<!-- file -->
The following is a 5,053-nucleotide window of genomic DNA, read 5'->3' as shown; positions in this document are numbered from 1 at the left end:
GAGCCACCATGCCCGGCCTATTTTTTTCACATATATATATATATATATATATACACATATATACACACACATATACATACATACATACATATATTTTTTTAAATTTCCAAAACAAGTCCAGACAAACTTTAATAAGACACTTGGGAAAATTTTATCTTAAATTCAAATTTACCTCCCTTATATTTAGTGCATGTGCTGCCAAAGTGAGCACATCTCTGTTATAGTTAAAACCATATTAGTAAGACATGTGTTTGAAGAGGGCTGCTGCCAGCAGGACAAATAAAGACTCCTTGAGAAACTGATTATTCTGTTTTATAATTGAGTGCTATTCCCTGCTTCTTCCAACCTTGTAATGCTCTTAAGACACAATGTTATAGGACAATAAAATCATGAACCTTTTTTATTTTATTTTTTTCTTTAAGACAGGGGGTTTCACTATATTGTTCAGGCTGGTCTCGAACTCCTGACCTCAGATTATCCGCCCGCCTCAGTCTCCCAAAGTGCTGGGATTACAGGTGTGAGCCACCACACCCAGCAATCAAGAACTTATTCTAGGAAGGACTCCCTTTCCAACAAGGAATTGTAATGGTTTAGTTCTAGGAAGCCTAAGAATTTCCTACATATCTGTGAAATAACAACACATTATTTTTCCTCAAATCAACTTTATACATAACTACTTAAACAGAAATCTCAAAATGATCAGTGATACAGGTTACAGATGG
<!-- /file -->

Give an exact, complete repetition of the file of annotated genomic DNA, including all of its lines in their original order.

The following is a 5,053-nucleotide window of genomic DNA, read 5'->3' as shown; positions in this document are numbered from 1 at the left end:
GAGCCACCATGCCCGGCCTATTTTTTTCACATATATATATATATATATATATACACATATATACACACACATATACATACATACATACATATATTTTTTTAAATTTCCAAAACAAGTCCAGACAAACTTTAATAAGACACTTGGGAAAATTTTATCTTAAATTCAAATTTACCTCCCTTATATTTAGTGCATGTGCTGCCAAAGTGAGCACATCTCTGTTATAGTTAAAACCATATTAGTAAGACATGTGTTTGAAGAGGGCTGCTGCCAGCAGGACAAATAAAGACTCCTTGAGAAACTGATTATTCTGTTTTATAATTGAGTGCTATTCCCTGCTTCTTCCAACCTTGTAATGCTCTTAAGACACAATGTTATAGGACAATAAAATCATGAACCTTTTTTATTTTATTTTTTTCTTTAAGACAGGGGGTTTCACTATATTGTTCAGGCTGGTCTCGAACTCCTGACCTCAGATTATCCGCCCGCCTCAGTCTCCCAAAGTGCTGGGATTACAGGTGTGAGCCACCACACCCAGCAATCAAGAACTTATTCTAGGAAGGACTCCCTTTCCAACAAGGAATTGTAATGGTTTAGTTCTAGGAAGCCTAAGAATTTCCTACATATCTGTGAAATAACAACACATTATTTTTCCTCAAATCAACTTTATACATAACTACTTAAACAGAAATCTCAAAATGATCAGTGATACAGGTTACAGATGG